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Re: Do we OWN our project files? 2018/01/12 10:52:33 (permalink) ☄ Helpfulby jude77 2018/01/15 17:42:53
if i ever need a reverse-engineer, i'll be pming azslow3
 

just a sec

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azslow3
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Re: Do we OWN our project files? 2018/01/12 10:53:09 (permalink)
pwalpwal
do it until you're legally challenged and then stop doing it, seems to be the modern way

That is dangerous approach. If the module is not "free", there will be limited numbers of it and so the situation can be clarified by a small fee pro instance to whoever claim some rights (it can be that CW is using some 3d party library for CWP and so the call can be from other company...)
But in case it is public and spread, someone can "get me".
 
I mean it seems like I am able to help people transfer own projects. And it is fun for me to do so. But I do not want cross any borders by doing that.

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pwalpwal
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Re: Do we OWN our project files? 2018/01/12 11:16:37 (permalink)
your translator app sits outside sonar, and so long as its use requires a licensed sonar to be installed i reckon you're good to go, please do studio one translator first!
(how do apps like chicken translator handle this stuff?)

just a sec

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pwalpwal
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Re: Do we OWN our project files? 2018/01/12 11:18:41 (permalink)
and fwiw, all these "borders" are still being defined in the digital world, law is so slow to catch up, just go for it, "be an innovator!"
 

just a sec

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azslow3
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Re: Do we OWN our project files? 2018/01/12 12:09:09 (permalink)
subtlearts
If I sell you a bottle, I cannot then claim that anything you put in that bottle is mine. If I try to put that in the EULA of the bottle which you agree to by using it, and then try to defend that right in court, how do you think it will go? At the end of the day, we *have* to own the rights to the contents of our media files, regardless of who created or who owns the file format, because otherwise the entire edifice of copyright and IP law is rendered meaningless.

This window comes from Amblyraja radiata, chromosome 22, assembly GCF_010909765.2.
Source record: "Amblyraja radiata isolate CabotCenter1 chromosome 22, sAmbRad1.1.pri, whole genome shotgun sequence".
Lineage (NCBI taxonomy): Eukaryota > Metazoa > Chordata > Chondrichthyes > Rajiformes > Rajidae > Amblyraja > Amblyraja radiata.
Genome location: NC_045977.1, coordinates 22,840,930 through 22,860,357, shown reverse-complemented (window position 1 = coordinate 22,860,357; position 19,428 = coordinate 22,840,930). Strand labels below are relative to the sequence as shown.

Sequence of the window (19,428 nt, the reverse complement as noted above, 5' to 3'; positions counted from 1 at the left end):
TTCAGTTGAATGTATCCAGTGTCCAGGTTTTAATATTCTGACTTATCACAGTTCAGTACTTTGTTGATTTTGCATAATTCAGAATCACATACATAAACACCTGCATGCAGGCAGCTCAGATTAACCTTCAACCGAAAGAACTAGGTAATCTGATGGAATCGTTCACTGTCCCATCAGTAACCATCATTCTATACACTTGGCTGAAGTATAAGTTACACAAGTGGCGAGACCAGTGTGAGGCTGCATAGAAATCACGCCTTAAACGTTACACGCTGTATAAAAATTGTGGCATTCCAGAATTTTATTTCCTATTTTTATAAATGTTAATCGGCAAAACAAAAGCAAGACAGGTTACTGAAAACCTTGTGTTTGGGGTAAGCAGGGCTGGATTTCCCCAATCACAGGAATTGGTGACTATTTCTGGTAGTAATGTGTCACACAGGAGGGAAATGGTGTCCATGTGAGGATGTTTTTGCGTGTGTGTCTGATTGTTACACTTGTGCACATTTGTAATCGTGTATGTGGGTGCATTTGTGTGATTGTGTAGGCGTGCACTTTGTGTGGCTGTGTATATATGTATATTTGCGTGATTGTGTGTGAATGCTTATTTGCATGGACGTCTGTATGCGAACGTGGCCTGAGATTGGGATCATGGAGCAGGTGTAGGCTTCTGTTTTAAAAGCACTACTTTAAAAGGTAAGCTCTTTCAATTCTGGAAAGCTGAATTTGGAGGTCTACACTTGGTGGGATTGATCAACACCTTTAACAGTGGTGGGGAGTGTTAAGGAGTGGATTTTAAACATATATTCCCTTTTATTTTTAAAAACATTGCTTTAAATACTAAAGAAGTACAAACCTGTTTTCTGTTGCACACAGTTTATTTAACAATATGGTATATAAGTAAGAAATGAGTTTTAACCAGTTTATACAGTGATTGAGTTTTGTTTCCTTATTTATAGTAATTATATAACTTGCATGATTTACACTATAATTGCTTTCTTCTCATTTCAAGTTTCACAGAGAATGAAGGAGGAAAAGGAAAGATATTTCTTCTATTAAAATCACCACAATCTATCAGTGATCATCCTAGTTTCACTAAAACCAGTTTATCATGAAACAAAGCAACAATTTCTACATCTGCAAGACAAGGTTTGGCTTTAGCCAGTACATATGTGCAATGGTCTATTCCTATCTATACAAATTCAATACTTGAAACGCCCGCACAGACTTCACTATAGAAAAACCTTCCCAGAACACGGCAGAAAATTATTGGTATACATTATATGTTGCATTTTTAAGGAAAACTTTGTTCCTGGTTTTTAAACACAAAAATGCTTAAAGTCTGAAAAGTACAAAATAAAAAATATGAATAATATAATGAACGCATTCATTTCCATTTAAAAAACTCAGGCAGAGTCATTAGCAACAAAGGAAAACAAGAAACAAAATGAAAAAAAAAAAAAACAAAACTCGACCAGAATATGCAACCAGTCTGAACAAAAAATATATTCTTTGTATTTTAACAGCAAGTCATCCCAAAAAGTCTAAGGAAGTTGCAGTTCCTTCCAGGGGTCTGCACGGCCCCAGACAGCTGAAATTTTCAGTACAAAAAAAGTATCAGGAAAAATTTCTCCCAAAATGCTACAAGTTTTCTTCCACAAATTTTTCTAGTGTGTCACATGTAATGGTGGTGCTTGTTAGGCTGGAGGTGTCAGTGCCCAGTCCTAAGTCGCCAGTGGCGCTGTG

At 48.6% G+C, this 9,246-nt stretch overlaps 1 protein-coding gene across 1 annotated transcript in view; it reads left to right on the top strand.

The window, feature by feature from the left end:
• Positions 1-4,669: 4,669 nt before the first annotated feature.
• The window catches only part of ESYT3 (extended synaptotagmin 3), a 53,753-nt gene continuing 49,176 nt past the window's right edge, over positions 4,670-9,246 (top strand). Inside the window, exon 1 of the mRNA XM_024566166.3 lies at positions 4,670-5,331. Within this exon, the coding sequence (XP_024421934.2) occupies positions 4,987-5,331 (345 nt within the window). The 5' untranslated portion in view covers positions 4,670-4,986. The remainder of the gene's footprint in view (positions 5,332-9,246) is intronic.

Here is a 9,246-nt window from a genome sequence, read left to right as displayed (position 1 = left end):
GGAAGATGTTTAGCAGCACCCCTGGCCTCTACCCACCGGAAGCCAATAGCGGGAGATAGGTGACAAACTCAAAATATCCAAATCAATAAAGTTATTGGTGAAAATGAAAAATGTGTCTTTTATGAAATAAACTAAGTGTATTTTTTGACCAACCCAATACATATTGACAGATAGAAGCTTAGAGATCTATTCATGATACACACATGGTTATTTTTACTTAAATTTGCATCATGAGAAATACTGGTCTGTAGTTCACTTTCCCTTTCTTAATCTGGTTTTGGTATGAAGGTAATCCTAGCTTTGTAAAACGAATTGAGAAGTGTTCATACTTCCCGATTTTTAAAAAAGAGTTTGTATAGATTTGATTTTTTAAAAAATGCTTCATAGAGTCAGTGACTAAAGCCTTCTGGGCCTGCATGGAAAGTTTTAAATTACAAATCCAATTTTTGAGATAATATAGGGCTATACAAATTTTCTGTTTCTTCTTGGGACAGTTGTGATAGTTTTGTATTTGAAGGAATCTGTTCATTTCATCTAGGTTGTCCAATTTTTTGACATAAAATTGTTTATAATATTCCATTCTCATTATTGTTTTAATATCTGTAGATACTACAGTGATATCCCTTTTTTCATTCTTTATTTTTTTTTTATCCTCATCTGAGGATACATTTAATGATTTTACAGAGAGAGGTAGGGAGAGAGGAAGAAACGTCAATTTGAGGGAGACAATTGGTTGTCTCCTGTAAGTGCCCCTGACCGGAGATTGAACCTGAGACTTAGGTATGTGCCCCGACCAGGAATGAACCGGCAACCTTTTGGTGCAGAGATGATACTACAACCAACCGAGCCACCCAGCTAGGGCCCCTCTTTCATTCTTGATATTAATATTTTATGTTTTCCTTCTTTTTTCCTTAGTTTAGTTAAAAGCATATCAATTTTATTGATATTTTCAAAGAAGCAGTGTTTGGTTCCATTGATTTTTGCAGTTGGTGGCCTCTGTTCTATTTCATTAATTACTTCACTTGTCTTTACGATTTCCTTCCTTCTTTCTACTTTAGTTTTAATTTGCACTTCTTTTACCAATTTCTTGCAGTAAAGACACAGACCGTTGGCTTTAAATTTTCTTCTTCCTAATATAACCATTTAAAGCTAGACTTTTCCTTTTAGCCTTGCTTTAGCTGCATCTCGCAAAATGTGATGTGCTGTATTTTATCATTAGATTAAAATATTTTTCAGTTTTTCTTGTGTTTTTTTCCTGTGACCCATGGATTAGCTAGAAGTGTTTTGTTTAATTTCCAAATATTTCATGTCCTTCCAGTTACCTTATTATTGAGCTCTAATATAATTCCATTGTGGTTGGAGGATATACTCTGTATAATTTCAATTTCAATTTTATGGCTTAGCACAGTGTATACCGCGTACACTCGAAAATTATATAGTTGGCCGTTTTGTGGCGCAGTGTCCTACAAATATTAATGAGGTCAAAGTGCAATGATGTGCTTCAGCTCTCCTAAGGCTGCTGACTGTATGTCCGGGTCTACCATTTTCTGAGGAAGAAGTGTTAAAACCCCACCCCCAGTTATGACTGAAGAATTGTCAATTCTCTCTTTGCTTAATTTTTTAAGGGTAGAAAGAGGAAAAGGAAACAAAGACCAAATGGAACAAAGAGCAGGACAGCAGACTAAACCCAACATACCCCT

I have not found any statements about any output files in CW EULA. But ...
 

azslow3
The specification can be "deducted".

At the risk of being pedantic, the word you're looking for here is 'deduced'... 'deducted' means something a little different.

You are correct about my knowledges in (not computer) languages
 
Ownership and other laws, patents are copyrights not always follow common logic. Remember drying a cat in microwave, "too hot coffee", etc.
And in the software world, patents for mouse double-clicking, representing any process by an icon on computer screen, etc.
For you bottle example... there was Flash format with fancy EULA.

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azslow3
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Re: Do we OWN our project files? 2018/01/12 12:14:55 (permalink)
pwalpwal
your translator app sits outside sonar, and so long as its use requires a licensed sonar to be installed i reckon you're good to go, please do studio one translator first!

Studio One is out of equation. Reaper is friendly for such translators while Studio One is not.
AAtranslator can work with Reaper and Studio One, but no FX and no MIDI.

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mettelus
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Re: Do we OWN our project files? 2018/01/12 12:24:35 (permalink) ☄ Helpfulby azslow3 2018/01/12 13:38:48
The ProjectScope utility already drills into the cwp's and no one had a cow about it. It is a simple utility to assist users. The ability to import those into other DAWs (and even a repair utility for those who have had cwp's go bad) would be wonderful.
 
One of the ways Word put WordPerfect out of business was to import wpd files, so there are numerous precedents. The actual "damage" was that Word was given away for free until MS annihilated the competition.